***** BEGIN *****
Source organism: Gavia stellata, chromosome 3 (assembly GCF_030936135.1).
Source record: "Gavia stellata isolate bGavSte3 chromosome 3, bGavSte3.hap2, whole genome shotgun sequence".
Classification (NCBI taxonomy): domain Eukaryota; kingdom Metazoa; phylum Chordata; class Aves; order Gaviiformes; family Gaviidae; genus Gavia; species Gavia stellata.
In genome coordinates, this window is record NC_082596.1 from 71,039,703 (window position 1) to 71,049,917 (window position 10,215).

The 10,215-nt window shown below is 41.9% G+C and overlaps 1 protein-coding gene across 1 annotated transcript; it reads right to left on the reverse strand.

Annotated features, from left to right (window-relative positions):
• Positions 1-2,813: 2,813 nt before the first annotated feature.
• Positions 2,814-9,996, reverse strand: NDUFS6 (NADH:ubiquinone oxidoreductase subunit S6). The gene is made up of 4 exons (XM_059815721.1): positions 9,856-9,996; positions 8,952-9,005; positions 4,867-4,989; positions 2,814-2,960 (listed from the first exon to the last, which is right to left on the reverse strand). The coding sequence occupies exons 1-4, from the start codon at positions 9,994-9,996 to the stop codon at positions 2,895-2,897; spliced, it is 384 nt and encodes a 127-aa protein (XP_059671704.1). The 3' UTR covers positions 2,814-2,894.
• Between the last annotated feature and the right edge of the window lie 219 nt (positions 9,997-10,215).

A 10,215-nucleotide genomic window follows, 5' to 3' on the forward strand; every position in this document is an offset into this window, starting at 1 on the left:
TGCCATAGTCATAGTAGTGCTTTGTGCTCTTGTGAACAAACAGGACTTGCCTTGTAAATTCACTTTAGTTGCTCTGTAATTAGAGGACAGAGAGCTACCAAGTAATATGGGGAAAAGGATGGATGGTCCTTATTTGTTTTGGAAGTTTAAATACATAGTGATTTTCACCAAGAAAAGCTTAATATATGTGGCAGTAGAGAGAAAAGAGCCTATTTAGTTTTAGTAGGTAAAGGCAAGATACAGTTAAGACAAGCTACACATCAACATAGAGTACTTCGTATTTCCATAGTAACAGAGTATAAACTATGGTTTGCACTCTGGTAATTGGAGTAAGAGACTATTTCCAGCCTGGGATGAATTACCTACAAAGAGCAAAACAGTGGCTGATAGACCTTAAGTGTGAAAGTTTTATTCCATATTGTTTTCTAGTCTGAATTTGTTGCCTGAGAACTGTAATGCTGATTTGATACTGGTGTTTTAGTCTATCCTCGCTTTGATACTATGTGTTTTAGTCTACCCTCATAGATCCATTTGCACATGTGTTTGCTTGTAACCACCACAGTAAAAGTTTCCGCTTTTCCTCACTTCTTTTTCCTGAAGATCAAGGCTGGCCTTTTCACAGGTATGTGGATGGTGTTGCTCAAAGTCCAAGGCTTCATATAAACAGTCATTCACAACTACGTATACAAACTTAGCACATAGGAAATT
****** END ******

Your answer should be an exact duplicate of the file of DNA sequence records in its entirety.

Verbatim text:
Source organism: Gavia stellata, chromosome 3 (assembly GCF_030936135.1).
Source record: "Gavia stellata isolate bGavSte3 chromosome 3, bGavSte3.hap2, whole genome shotgun sequence".
Classification (NCBI taxonomy): domain Eukaryota; kingdom Metazoa; phylum Chordata; class Aves; order Gaviiformes; family Gaviidae; genus Gavia; species Gavia stellata.
In genome coordinates, this window is record NC_082596.1 from 71,039,703 (window position 1) to 71,049,917 (window position 10,215).

The 10,215-nt window shown below is 41.9% G+C and overlaps 1 protein-coding gene across 1 annotated transcript; it reads right to left on the reverse strand.

Annotated features, from left to right (window-relative positions):
• Positions 1-2,813: 2,813 nt before the first annotated feature.
• Positions 2,814-9,996, reverse strand: NDUFS6 (NADH:ubiquinone oxidoreductase subunit S6). The gene is made up of 4 exons (XM_059815721.1): positions 9,856-9,996; positions 8,952-9,005; positions 4,867-4,989; positions 2,814-2,960 (listed from the first exon to the last, which is right to left on the reverse strand). The coding sequence occupies exons 1-4, from the start codon at positions 9,994-9,996 to the stop codon at positions 2,895-2,897; spliced, it is 384 nt and encodes a 127-aa protein (XP_059671704.1). The 3' UTR covers positions 2,814-2,894.
• Between the last annotated feature and the right edge of the window lie 219 nt (positions 9,997-10,215).

A 10,215-nucleotide genomic window follows, 5' to 3' on the forward strand; every position in this document is an offset into this window, starting at 1 on the left:
TGCCATAGTCATAGTAGTGCTTTGTGCTCTTGTGAACAAACAGGACTTGCCTTGTAAATTCACTTTAGTTGCTCTGTAATTAGAGGACAGAGAGCTACCAAGTAATATGGGGAAAAGGATGGATGGTCCTTATTTGTTTTGGAAGTTTAAATACATAGTGATTTTCACCAAGAAAAGCTTAATATATGTGGCAGTAGAGAGAAAAGAGCCTATTTAGTTTTAGTAGGTAAAGGCAAGATACAGTTAAGACAAGCTACACATCAACATAGAGTACTTCGTATTTCCATAGTAACAGAGTATAAACTATGGTTTGCACTCTGGTAATTGGAGTAAGAGACTATTTCCAGCCTGGGATGAATTACCTACAAAGAGCAAAACAGTGGCTGATAGACCTTAAGTGTGAAAGTTTTATTCCATATTGTTTTCTAGTCTGAATTTGTTGCCTGAGAACTGTAATGCTGATTTGATACTGGTGTTTTAGTCTATCCTCGCTTTGATACTATGTGTTTTAGTCTACCCTCATAGATCCATTTGCACATGTGTTTGCTTGTAACCACCACAGTAAAAGTTTCCGCTTTTCCTCACTTCTTTTTCCTGAAGATCAAGGCTGGCCTTTTCACAGGTATGTGGATGGTGTTGCTCAAAGTCCAAGGCTTCATATAAACAGTCATTCACAACTACGTATACAAACTTAGCACATAGGAAATT